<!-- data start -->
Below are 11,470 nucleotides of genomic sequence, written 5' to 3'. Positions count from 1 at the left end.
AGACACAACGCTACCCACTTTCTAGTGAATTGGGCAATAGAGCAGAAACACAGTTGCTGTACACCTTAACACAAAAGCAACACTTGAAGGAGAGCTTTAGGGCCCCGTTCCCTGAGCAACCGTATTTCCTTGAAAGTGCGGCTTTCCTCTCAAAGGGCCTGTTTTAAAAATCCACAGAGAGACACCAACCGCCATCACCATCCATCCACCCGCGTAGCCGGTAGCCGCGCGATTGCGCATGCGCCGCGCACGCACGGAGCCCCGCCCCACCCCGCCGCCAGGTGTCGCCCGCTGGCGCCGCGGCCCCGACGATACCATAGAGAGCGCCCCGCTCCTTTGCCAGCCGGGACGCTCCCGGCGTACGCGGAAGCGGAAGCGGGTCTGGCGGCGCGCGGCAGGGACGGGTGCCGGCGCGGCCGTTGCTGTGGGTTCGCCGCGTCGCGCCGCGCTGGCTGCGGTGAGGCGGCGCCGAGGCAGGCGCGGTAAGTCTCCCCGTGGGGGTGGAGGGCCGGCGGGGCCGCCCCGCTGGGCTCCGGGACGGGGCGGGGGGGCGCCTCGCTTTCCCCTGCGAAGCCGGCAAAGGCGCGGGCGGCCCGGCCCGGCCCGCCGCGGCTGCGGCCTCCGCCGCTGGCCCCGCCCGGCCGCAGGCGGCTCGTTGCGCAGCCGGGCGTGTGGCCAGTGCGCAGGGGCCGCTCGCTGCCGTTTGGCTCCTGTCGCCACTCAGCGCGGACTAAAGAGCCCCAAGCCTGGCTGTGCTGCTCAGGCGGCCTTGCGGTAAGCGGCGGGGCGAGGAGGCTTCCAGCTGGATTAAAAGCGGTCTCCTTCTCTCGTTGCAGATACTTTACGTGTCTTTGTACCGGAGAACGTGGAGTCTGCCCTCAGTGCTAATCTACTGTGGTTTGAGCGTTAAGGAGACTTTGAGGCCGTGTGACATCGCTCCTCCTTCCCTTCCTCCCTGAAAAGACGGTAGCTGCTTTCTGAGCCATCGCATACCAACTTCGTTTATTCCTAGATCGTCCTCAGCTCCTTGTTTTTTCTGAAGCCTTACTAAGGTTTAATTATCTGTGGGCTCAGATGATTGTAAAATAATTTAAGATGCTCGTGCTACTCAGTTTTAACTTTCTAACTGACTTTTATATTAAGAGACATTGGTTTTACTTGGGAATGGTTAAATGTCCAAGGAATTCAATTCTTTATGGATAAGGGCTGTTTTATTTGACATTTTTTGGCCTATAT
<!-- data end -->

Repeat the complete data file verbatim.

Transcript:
Below are 11,470 nucleotides of genomic sequence, written 5' to 3'. Positions count from 1 at the left end.
AGACACAACGCTACCCACTTTCTAGTGAATTGGGCAATAGAGCAGAAACACAGTTGCTGTACACCTTAACACAAAAGCAACACTTGAAGGAGAGCTTTAGGGCCCCGTTCCCTGAGCAACCGTATTTCCTTGAAAGTGCGGCTTTCCTCTCAAAGGGCCTGTTTTAAAAATCCACAGAGAGACACCAACCGCCATCACCATCCATCCACCCGCGTAGCCGGTAGCCGCGCGATTGCGCATGCGCCGCGCACGCACGGAGCCCCGCCCCACCCCGCCGCCAGGTGTCGCCCGCTGGCGCCGCGGCCCCGACGATACCATAGAGAGCGCCCCGCTCCTTTGCCAGCCGGGACGCTCCCGGCGTACGCGGAAGCGGAAGCGGGTCTGGCGGCGCGCGGCAGGGACGGGTGCCGGCGCGGCCGTTGCTGTGGGTTCGCCGCGTCGCGCCGCGCTGGCTGCGGTGAGGCGGCGCCGAGGCAGGCGCGGTAAGTCTCCCCGTGGGGGTGGAGGGCCGGCGGGGCCGCCCCGCTGGGCTCCGGGACGGGGCGGGGGGGCGCCTCGCTTTCCCCTGCGAAGCCGGCAAAGGCGCGGGCGGCCCGGCCCGGCCCGCCGCGGCTGCGGCCTCCGCCGCTGGCCCCGCCCGGCCGCAGGCGGCTCGTTGCGCAGCCGGGCGTGTGGCCAGTGCGCAGGGGCCGCTCGCTGCCGTTTGGCTCCTGTCGCCACTCAGCGCGGACTAAAGAGCCCCAAGCCTGGCTGTGCTGCTCAGGCGGCCTTGCGGTAAGCGGCGGGGCGAGGAGGCTTCCAGCTGGATTAAAAGCGGTCTCCTTCTCTCGTTGCAGATACTTTACGTGTCTTTGTACCGGAGAACGTGGAGTCTGCCCTCAGTGCTAATCTACTGTGGTTTGAGCGTTAAGGAGACTTTGAGGCCGTGTGACATCGCTCCTCCTTCCCTTCCTCCCTGAAAAGACGGTAGCTGCTTTCTGAGCCATCGCATACCAACTTCGTTTATTCCTAGATCGTCCTCAGCTCCTTGTTTTTTCTGAAGCCTTACTAAGGTTTAATTATCTGTGGGCTCAGATGATTGTAAAATAATTTAAGATGCTCGTGCTACTCAGTTTTAACTTTCTAACTGACTTTTATATTAAGAGACATTGGTTTTACTTGGGAATGGTTAAATGTCCAAGGAATTCAATTCTTTATGGATAAGGGCTGTTTTATTTGACATTTTTTGGCCTATAT